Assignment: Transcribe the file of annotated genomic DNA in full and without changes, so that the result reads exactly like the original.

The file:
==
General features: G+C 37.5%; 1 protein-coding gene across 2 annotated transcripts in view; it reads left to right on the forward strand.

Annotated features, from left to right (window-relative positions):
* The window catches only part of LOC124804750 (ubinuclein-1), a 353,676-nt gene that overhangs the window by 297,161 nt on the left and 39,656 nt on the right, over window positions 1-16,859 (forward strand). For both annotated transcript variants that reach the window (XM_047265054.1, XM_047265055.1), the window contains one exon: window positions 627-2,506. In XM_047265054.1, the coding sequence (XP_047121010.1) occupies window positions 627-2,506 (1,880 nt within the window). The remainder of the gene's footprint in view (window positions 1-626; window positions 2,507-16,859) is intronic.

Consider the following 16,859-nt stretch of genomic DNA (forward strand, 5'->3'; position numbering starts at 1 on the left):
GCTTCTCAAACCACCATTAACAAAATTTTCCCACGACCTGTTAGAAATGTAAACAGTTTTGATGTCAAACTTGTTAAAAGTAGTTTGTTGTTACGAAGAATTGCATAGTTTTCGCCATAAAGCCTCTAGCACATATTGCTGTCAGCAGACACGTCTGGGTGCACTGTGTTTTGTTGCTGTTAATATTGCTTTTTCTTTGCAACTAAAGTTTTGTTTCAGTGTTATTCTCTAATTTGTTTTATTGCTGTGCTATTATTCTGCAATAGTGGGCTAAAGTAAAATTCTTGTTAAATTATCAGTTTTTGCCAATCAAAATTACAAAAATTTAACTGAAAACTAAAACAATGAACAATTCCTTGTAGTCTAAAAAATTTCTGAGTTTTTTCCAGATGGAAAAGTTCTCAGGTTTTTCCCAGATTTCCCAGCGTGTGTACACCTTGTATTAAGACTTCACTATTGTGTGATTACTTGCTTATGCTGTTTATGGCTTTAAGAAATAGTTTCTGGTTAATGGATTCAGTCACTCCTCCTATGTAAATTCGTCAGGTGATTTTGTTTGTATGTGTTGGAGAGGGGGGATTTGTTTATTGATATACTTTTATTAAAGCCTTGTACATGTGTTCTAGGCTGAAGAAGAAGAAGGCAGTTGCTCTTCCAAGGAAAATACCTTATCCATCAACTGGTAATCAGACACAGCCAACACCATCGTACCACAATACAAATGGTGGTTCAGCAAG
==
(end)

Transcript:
General features: G+C 37.5%; 1 protein-coding gene across 2 annotated transcripts in view; it reads left to right on the forward strand.

Annotated features, from left to right (window-relative positions):
* The window catches only part of LOC124804750 (ubinuclein-1), a 353,676-nt gene that overhangs the window by 297,161 nt on the left and 39,656 nt on the right, over window positions 1-16,859 (forward strand). For both annotated transcript variants that reach the window (XM_047265054.1, XM_047265055.1), the window contains one exon: window positions 627-2,506. In XM_047265054.1, the coding sequence (XP_047121010.1) occupies window positions 627-2,506 (1,880 nt within the window). The remainder of the gene's footprint in view (window positions 1-626; window positions 2,507-16,859) is intronic.

Consider the following 16,859-nt stretch of genomic DNA (forward strand, 5'->3'; position numbering starts at 1 on the left):
GCTTCTCAAACCACCATTAACAAAATTTTCCCACGACCTGTTAGAAATGTAAACAGTTTTGATGTCAAACTTGTTAAAAGTAGTTTGTTGTTACGAAGAATTGCATAGTTTTCGCCATAAAGCCTCTAGCACATATTGCTGTCAGCAGACACGTCTGGGTGCACTGTGTTTTGTTGCTGTTAATATTGCTTTTTCTTTGCAACTAAAGTTTTGTTTCAGTGTTATTCTCTAATTTGTTTTATTGCTGTGCTATTATTCTGCAATAGTGGGCTAAAGTAAAATTCTTGTTAAATTATCAGTTTTTGCCAATCAAAATTACAAAAATTTAACTGAAAACTAAAACAATGAACAATTCCTTGTAGTCTAAAAAATTTCTGAGTTTTTTCCAGATGGAAAAGTTCTCAGGTTTTTCCCAGATTTCCCAGCGTGTGTACACCTTGTATTAAGACTTCACTATTGTGTGATTACTTGCTTATGCTGTTTATGGCTTTAAGAAATAGTTTCTGGTTAATGGATTCAGTCACTCCTCCTATGTAAATTCGTCAGGTGATTTTGTTTGTATGTGTTGGAGAGGGGGGATTTGTTTATTGATATACTTTTATTAAAGCCTTGTACATGTGTTCTAGGCTGAAGAAGAAGAAGGCAGTTGCTCTTCCAAGGAAAATACCTTATCCATCAACTGGTAATCAGACACAGCCAACACCATCGTACCACAATACAAATGGTGGTTCAGCAAG